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|8th July 2014, 07:29 PM||#1|
Join Date: Jun 2014
DIY Bearing Question
First post may as well stir the pot.
I have "spindle" stock that is roughly shaped as the photo.
If the spindle needs to have a "cup" machined to accept the bearing, would any advantage be gained from the spindle having it's own trust plate as shown in the drawing?
Accurate machining is at hand.
|Yesterday, 07:39 AM||#2|
Join Date: Nov 2004
Location: close to Basel
I´m no mechanic, but my guess is that it´d be positive if the upper and lower contact points of the ball would see the same bearing material partners.
I´d also think about a cone- or cup shaped dip in one or both thrust plates to introduce a bit of ´stick´ to the spindle, i.e some breaking, resistive moment.
Most motors run smoother with a bit loading.
It´d also centre the ball, which otherwise could wobble in horizontal direction as drawn in Your sketch.
See for example Girati Grande p.67.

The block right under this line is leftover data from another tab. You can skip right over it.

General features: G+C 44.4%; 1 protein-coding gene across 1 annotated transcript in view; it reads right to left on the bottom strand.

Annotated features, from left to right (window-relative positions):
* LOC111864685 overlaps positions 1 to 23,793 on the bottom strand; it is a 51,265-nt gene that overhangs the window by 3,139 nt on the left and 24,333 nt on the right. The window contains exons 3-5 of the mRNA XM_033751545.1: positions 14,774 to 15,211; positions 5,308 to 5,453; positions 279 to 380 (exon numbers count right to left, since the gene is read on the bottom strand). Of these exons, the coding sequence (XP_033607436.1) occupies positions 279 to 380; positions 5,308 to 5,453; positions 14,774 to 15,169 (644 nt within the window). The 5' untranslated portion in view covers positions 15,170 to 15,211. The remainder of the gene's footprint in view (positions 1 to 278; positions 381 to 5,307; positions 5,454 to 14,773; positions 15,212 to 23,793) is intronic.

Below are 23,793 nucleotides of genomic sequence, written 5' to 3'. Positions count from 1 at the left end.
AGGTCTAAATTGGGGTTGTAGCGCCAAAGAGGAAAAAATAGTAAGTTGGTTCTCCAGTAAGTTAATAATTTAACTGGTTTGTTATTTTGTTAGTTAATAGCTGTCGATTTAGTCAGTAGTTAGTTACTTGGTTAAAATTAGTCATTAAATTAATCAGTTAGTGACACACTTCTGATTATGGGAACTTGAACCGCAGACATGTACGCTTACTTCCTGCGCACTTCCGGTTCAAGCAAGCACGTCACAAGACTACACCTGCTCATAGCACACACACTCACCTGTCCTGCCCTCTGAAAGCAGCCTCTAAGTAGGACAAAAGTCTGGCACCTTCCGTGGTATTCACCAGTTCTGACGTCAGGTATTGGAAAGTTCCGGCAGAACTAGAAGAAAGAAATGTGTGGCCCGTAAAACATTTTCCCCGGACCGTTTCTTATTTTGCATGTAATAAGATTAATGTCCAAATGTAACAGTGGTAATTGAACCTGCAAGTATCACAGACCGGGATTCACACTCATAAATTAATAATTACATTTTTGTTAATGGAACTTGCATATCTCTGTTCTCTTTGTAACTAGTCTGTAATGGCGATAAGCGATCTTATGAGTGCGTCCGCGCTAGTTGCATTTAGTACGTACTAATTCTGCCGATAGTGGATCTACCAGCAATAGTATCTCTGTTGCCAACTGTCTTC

Imho a great inverted bearing design.
At the top of a fixed spindle is a plastic inlet as thrust plate, with a conical dip.
A ceramic ball will find a fixed position in this dip.
The contact zone will be a circle. This not only reduces the pressure-per-area between ball and thrust plate but also introduces a small breaking moment.
The ball is fixed in a hollow axle that is fitted to a Sub-platter.
Due to the platters centre of gravity beeing below the bearing ball the system and the high revoluting masses there´s no need for another horizontal bearing.
Only a plastic sleeve is fitted around the bearing spindle´s base.
Its designed so that a small airgap remains between the hollow axle and the plastic sleeve.
This is to prevent too much wobble of the platter.
The bearing of the Bauer DPS is similar, but uses a O-ring between hollow axle and fixed spindle.
The O-Ring hinders oil (or rather grease) to spill out and introduced the required amount of breaking moment.
With these kind of bearings theres basically just one contact ring/point that takes over both the vertical and horizontal bearing fuunction.
Last edited by Calvin; Yesterday at 08:02 AM.
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